In the bad old days, I only used constants as a way to assign names to values. Things like this, for example:

Private Const DaysInWeek As Integer = 7

However, these days most of my variables are holding objects; Some of my other variables are holding things like collections or delegates. That changes what we mean by "constant."

When a variable is declared as a constant, it doesn't mean that the object it's holding is immutable. You can, for example, still change values in the properties of an object held in a constant or add items to a collection held in a constant. It just means that you can't replace the object (or collection) that was assigned when the variable was initialized.

Especially in TypeScript (where many of my variables are holding functions), I'm switching to declaring my variables as constants. A subset of these variables are fields (class-level variables) that are set precisely once, in an object's constructor, and I'm taking the time to mark as those read only also.

If I want an actual immutable object I'll declare the object's properties as read only or use one of .NET's read only collections.

In part, I'm doing this because I'm thinking more in terms of value objects (an important concept in Domain Driven Design). However, there are other benefits. I'm told, for example, it makes life easier for the compiler. But it's also because this practice sends a clear message to the next developer (either using my code or modifying it) about how I think that the object should be used.

Posted by Peter Vogel on 02/12/2018 at 7:20 AM0 comments


Pasting Into a Command Window

I amazed a client recently who was looking over my shoulder when I copied a file path from the address in Windows Explorer.

Actually, it wasn't copying the path that impressed him -- it was when I pasted that text into a command window. I clicked in the command window, clicked on the icon at the right-hand end of the command window's title bar and, from the dropdown menu, selected Edit | Paste.

As the file path appeared in the window, he said "Now, that's cool."

This is how you get a reputation as wizard, kids. (I didn't say it was hard to do.)

Posted by Peter Vogel on 02/09/2018 at 6:20 AM0 comments


Load TypeScript Modules as You Need Them

In the bad old days you put all your JavaScript code into a single file and loaded that file on every page that needed any of your code. As the amount of JavaScript code increased, you started organizing your code into files and loading just the files you needed.

Currently, you can organize your code into modules and, for any particular module, specify what other modules it needs. Using a module loader, those other modules will automatically be loaded for you.

In the current version of TypeScript you can now load a module only if you actually need it. If you have a section of code that isn't always executed but requires some additional module support when it is used, then you can load that support dynamically at run time.

All you need to use is the import method, passing the relative path name to the file containing the module you need.

Of course, it will take a while for that file to be fetched and the module it contains made available. To handle that you can use the async and await keywords to make sure that you don't use that support until it's ready.

Typical code might look like this:

async function doSomethingAdHoc(): Promise<void> {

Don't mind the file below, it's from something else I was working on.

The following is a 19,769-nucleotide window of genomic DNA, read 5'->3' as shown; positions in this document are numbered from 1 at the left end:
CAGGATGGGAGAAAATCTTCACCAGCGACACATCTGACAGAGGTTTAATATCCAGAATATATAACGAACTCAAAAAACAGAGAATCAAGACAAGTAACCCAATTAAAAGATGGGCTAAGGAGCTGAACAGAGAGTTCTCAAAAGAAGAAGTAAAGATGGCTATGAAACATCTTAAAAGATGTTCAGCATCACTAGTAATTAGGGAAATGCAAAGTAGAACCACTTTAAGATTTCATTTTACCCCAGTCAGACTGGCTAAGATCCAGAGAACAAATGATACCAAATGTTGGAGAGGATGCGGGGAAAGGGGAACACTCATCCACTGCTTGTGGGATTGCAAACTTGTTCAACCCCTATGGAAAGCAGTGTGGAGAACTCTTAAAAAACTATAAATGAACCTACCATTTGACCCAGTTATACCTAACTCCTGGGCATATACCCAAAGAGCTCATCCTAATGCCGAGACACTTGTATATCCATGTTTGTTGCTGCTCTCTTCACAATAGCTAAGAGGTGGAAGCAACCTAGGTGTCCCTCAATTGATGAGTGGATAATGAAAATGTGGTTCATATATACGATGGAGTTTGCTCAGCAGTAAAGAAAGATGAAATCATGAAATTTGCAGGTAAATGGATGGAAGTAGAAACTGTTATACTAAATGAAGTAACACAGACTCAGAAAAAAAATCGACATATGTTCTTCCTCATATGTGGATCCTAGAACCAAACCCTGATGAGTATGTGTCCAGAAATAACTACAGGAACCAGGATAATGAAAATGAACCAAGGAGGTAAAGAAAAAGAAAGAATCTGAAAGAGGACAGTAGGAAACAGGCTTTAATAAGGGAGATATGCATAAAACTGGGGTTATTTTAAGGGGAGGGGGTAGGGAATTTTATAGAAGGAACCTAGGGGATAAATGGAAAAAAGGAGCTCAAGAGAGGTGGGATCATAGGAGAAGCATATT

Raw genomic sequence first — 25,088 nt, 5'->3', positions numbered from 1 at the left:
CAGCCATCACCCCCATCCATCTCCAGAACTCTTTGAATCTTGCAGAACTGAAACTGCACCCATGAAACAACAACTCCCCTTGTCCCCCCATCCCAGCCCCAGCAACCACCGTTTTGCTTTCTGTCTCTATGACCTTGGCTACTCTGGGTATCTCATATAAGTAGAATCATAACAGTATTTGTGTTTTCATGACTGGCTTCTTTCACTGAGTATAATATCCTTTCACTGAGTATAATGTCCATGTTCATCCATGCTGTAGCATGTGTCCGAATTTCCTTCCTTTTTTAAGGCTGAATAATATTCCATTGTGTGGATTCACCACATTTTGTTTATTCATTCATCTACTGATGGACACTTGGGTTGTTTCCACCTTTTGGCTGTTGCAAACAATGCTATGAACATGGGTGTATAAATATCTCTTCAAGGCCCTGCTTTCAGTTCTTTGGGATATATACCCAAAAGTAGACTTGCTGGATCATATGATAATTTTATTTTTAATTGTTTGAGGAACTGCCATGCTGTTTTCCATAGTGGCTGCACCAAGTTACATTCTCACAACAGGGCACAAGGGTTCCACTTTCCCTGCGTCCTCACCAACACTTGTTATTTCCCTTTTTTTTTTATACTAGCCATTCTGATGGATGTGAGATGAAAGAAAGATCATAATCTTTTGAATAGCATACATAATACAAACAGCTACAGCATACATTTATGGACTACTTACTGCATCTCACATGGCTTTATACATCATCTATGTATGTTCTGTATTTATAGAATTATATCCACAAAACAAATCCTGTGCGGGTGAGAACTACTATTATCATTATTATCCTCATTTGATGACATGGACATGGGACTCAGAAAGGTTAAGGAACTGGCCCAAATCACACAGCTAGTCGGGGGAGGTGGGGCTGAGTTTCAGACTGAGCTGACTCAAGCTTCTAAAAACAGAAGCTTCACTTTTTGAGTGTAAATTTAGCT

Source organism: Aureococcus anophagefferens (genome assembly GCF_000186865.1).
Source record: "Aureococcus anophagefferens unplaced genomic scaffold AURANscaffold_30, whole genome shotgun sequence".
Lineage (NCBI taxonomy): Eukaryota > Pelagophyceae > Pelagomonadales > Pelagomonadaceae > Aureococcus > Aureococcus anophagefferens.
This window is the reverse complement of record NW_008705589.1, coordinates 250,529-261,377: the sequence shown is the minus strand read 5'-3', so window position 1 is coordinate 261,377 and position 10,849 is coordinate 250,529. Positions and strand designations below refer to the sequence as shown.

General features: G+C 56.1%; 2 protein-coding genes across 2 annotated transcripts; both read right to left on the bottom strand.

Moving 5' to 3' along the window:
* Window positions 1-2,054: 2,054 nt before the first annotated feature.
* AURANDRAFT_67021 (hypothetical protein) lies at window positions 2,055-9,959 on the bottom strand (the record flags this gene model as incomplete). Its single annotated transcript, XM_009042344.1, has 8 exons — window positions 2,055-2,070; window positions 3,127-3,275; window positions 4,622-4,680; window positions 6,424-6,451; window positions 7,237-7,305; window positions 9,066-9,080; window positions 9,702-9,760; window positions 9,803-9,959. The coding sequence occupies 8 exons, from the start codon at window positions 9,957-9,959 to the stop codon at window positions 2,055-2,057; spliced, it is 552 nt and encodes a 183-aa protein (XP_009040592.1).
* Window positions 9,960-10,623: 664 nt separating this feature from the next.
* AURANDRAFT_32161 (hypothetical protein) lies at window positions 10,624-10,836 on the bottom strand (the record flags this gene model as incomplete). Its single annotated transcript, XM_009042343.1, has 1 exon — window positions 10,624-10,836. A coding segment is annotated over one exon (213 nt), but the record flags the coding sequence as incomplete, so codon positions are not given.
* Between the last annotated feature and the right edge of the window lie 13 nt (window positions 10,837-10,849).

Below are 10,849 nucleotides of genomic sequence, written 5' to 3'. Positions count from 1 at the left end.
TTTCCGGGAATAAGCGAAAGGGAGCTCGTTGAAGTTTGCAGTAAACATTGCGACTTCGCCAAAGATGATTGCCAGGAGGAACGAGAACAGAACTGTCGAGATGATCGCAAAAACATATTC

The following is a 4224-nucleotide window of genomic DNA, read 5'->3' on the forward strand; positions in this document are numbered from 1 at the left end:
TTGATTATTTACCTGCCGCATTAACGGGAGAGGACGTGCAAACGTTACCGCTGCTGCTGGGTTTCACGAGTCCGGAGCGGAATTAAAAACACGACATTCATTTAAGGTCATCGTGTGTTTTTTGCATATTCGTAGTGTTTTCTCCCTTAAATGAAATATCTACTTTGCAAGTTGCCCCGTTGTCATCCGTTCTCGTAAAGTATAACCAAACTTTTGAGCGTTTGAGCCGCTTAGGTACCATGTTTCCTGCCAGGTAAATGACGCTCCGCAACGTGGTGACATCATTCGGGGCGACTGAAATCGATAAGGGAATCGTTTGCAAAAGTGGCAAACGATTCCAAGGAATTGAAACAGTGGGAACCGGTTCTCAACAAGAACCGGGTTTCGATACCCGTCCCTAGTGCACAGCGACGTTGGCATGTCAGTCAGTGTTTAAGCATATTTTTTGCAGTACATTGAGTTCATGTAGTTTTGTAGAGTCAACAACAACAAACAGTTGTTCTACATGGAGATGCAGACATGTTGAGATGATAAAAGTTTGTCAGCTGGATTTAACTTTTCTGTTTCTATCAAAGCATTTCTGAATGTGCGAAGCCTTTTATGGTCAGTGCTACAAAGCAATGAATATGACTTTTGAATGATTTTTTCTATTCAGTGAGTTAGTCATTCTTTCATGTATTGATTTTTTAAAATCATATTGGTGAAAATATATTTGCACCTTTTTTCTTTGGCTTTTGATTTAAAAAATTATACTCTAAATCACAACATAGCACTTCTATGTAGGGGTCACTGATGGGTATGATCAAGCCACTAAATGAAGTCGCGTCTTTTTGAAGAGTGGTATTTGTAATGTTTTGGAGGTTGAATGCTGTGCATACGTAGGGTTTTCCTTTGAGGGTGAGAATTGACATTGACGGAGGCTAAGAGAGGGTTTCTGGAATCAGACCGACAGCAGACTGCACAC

if (userRequestedASpecialFunction) {
   await import('...relative path to JavaScript file...');
   ...do something...
  }
}

Posted by Peter Vogel on 02/08/2018 at 6:34 AM0 comments


Check That Your Config Files Are Transformed Correctly

Having a process to manage the settings in your application's Web.config file as you move from release to production is essential to ensuring your production Web site works correctly.

One way to handle that is to set up a Web.release.config file with transformation rules to convert your development config file to your production version whenever you compile in Release mode.

In Visual Studio, you can check to see if that transformation is doing what you want by right-clicking on the Web.release.config file in Solution Explorer and then selecting Preview Transformation from the popup menu. Selecting Preview Transformation will open a window with two panes; the pane on the left shows your original file, while the pane on the right shows your transformed version.

Any lines that are modified, added or deleted are automatically highlighted in both panes, making it easy to see what changes will be made. You don't even have to go looking for the changes, either: There's a bar down the right side of the window, flagging where in your config file you'll find your changed lines.

Do be careful, though: It's possible to write your transformation so it doesn't find the part of your config file it's supposed to transform and, as a result, no transformation is made. Other than the absence of a change (something that's hard to notice), there's nothing in the preview to flag that your transformation has failed.

Posted by Peter Vogel on 01/05/2018 at 10:04 AM0 comments


Get Back to the Visual Studio Editor Window Without the Mouse

So your mouse is in some tool pane in Visual Studio and you want to get back to the editor window. You don't have to reach for the mouse -- just press the Escape key. You may have to press the key multiple times but sooner or later, your cursor will probably end up in the editor window. I have to say "probably" because, every once in a while, using Escape won't get you back to the editor window.

To make up for that uncertainty, here's another tip: Once you're back in the editor window, if the current document isn't the one you want, you still don't have to reach for the mouse -- just press Ctrl+F6 to cycle through the currently open documents.

Posted by Peter Vogel on 11/18/2016 at 12:33 PM0 comments